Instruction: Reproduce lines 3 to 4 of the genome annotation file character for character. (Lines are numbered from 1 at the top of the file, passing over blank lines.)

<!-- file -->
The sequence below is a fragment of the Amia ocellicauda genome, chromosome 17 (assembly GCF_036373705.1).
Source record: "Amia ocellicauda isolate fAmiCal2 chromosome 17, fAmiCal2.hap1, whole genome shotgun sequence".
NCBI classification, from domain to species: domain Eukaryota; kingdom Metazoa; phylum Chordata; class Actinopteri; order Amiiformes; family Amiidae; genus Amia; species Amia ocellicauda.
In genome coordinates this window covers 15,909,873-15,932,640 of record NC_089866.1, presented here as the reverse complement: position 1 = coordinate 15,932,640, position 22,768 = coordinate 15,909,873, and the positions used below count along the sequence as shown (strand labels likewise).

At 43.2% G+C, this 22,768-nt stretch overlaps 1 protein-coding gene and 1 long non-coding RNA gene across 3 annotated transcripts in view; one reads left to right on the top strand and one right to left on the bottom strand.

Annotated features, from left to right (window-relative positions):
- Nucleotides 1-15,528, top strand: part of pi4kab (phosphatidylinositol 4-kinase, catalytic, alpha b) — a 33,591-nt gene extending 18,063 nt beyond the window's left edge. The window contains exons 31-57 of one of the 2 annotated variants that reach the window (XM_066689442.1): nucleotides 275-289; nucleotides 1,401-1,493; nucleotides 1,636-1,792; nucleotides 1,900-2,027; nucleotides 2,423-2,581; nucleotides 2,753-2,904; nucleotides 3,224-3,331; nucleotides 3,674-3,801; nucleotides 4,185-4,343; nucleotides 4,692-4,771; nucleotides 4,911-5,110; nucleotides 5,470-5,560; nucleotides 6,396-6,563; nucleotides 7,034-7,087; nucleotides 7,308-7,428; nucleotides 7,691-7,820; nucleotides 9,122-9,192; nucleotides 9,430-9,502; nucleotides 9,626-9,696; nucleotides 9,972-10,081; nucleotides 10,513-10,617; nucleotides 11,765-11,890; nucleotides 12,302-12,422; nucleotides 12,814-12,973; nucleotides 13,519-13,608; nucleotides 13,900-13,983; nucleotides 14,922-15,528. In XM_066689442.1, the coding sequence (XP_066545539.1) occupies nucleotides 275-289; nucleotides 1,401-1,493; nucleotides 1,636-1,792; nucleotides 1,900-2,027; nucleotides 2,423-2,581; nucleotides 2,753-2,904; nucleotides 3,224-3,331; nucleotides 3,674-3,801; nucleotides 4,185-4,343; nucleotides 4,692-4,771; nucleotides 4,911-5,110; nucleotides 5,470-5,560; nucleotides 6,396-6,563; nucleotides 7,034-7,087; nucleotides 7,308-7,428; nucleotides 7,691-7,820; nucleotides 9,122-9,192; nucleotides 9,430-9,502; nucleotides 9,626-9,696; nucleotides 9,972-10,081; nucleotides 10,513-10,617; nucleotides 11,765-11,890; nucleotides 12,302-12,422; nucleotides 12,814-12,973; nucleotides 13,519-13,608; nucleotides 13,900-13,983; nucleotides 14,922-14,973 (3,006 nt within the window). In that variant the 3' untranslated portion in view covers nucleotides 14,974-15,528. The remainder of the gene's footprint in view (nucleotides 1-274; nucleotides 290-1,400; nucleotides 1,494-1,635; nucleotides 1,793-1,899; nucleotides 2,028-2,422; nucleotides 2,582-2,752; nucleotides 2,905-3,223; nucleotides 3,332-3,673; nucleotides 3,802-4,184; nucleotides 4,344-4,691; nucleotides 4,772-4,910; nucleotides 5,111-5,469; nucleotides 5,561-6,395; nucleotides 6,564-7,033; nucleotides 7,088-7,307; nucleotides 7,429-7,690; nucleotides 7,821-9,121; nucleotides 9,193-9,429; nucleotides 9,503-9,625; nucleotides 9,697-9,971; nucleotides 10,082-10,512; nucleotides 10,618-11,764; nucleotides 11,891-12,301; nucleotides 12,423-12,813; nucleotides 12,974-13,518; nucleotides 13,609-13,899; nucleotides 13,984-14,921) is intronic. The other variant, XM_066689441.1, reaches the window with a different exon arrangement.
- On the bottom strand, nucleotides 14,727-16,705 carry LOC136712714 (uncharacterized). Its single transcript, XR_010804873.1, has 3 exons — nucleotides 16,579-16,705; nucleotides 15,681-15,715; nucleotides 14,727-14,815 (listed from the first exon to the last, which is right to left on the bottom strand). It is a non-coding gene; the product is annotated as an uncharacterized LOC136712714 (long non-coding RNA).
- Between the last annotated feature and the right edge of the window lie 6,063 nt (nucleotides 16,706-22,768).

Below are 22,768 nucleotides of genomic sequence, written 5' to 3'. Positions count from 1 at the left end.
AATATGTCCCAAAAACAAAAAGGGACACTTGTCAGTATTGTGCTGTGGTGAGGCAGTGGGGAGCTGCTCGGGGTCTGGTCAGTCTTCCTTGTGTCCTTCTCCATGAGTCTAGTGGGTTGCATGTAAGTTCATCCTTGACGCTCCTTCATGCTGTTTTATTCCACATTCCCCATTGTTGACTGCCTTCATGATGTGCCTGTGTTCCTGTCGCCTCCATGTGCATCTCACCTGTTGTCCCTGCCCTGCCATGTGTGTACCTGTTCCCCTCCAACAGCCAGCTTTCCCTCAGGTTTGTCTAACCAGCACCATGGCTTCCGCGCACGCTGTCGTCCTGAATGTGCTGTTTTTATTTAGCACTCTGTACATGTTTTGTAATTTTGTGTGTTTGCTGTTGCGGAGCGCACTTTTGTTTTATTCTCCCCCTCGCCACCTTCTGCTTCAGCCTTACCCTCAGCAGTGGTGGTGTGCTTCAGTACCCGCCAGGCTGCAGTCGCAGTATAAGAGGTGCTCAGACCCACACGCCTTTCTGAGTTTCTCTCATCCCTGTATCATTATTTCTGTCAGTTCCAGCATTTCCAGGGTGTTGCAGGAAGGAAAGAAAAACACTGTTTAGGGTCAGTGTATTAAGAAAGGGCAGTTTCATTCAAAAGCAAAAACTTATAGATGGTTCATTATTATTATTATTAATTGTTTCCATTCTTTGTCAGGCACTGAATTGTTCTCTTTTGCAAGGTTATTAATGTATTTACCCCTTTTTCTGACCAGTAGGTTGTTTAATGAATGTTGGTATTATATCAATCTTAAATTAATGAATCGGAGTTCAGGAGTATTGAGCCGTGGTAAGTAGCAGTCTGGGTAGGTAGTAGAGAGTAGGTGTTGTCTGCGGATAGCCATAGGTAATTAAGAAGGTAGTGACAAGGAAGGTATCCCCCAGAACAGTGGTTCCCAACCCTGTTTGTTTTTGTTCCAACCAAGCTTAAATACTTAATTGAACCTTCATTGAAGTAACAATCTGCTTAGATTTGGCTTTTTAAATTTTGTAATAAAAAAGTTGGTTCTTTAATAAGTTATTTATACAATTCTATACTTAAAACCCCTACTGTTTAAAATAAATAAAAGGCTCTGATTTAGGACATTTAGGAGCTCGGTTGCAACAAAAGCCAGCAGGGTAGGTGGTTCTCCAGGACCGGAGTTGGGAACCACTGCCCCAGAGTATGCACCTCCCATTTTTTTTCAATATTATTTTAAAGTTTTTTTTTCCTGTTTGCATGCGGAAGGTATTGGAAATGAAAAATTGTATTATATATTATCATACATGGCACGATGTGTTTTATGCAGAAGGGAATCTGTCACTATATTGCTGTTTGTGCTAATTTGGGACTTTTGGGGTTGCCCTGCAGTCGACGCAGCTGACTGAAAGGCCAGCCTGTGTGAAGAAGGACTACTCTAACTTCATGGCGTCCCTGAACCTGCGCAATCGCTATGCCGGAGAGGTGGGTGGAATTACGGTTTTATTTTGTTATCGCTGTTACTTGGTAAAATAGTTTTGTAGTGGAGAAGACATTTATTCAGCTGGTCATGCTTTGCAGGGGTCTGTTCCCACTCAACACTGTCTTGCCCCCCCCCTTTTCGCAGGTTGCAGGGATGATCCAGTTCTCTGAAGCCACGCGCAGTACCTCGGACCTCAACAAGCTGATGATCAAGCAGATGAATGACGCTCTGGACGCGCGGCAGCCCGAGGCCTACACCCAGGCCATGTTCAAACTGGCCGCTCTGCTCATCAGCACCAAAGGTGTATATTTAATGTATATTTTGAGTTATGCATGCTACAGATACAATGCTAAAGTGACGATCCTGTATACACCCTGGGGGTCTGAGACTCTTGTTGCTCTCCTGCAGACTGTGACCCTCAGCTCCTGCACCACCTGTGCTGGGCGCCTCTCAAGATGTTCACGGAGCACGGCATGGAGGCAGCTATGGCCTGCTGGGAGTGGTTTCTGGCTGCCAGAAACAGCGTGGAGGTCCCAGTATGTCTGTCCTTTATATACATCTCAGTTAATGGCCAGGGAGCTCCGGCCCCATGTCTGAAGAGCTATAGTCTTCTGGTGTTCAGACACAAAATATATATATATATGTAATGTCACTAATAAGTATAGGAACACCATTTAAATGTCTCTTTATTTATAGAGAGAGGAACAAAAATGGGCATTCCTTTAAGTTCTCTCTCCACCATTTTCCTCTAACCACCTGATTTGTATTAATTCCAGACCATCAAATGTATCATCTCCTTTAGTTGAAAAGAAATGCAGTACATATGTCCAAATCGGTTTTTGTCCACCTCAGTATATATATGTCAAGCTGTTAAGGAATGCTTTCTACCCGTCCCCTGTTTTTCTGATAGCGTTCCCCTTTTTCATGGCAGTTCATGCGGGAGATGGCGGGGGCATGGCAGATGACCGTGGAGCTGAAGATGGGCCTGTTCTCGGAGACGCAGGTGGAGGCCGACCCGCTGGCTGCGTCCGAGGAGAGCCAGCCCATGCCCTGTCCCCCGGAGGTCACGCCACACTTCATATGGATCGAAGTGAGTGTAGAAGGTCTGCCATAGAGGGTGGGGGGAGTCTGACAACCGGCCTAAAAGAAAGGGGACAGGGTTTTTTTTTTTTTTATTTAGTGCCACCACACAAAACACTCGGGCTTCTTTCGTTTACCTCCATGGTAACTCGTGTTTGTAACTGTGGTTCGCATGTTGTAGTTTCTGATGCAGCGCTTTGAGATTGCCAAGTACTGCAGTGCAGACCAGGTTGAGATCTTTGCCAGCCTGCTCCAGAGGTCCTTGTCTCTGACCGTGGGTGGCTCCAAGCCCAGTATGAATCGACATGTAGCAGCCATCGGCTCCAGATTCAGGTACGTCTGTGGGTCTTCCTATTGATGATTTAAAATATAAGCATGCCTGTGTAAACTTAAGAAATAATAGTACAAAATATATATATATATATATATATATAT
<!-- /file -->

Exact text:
NCBI classification, from domain to species: domain Eukaryota; kingdom Metazoa; phylum Chordata; class Actinopteri; order Amiiformes; family Amiidae; genus Amia; species Amia ocellicauda.
In genome coordinates this window covers 15,909,873-15,932,640 of record NC_089866.1, presented here as the reverse complement: position 1 = coordinate 15,932,640, position 22,768 = coordinate 15,909,873, and the positions used below count along the sequence as shown (strand labels likewise).